Morgan Smith

Morgan Smith

Law Firm Marketing and Design Lessons Learned While Redoing My Website

Earlier this year, I embarked on a months-long process of building a new, more sophisticated and customized website, which I’m happy to unveil at cogentlegal.com. This post will share some of what I learned about website design and law marketing through the process.

First, let me clear up confusion if you think you’re already looking at my website. You’re not—this is my blog, built separately on a WordPress platform—and I deliberately keep the two separate. I subscribe to the view that a firm’s website and blog are two related yet distinct vehicles with separate roles to play. Whereas a website is a marketing tool that functions as an online multimedia brochure, with the goal of spotlighting the firm’s services and interesting the visitor to contact and hire you, a blog is a more personal and casual voice for commentary and advocacy. Blogs also get updated much more frequently than websites and, I hope, attract repeat visitors who subscribe for updates. (This article by Sam Glover, “Get Your Law Blog Off Your Law Firm Website,” goes into more depth on this issue.)

Before hiring a firm to handle this project, I spent a great deal of time reviewing the websites of other law firms and litigation graphics firms to see what works well, what’s innovative, and what’s cliched and clunky.  Law firm websites tend to be quite traditional and conservative. Even though I’m an attorney and our clients are other attorneys and law firms, I didn’t want Cogent Legal’s site to look like a law firm site. I wanted it to look more like an architecture firm’s site, with clean, modern lines and a visually engaging, easy-to-navigate portfolio of images.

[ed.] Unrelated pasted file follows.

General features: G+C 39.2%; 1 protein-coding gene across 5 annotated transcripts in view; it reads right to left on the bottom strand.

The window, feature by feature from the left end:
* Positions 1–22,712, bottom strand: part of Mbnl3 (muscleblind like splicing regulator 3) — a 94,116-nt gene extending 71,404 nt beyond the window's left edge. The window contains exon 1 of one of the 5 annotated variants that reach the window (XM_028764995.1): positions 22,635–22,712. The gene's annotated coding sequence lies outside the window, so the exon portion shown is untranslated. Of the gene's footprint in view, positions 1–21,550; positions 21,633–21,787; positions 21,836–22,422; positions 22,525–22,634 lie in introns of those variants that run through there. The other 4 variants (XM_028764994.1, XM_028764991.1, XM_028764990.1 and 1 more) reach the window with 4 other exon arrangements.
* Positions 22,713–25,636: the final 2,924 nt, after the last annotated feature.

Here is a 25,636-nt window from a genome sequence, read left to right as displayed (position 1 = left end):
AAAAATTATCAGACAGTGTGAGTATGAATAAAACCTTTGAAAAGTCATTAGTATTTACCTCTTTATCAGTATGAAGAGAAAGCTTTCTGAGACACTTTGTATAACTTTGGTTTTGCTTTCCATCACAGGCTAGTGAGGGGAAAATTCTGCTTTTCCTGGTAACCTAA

Searching for a web design and branding firm that could understand and implement this vision, I went outside the circle of design and marketing firms that have built sites for many law firms to find a design firm whose portfolio conveyed the look and feel I wanted to emulate: Project6 in Berkeley.

Project6 assigned a project manager, designer and developer to our team, and they guided us through a process that dovetailed with my firm’s strategic planning insofar as it forced me to really think about and better understand the client base and their needs, as well as refine the firm’s goals. Taking into account the audience and goals for the site, Project6 developed several “mood boards” with different color palates, typefaces and other features. Some were serious and authoritative, others earthy and personable. We chose a style that conveyed industrial, modern and innovative, and we ultimately changed Cogent Legal’s logo to fit the new color scheme.

One of my goals was to create a home page on the new site that instantly conveyed Cogent Legal’s purpose, unique characteristics, aesthetic and quality—all with a “wow” factor. That way, visitors to the site could gain a pretty good understanding of what Cogent Legal is all about even if they never clicked through to the deeper pages.

Here’s the old site’s home page for comparison: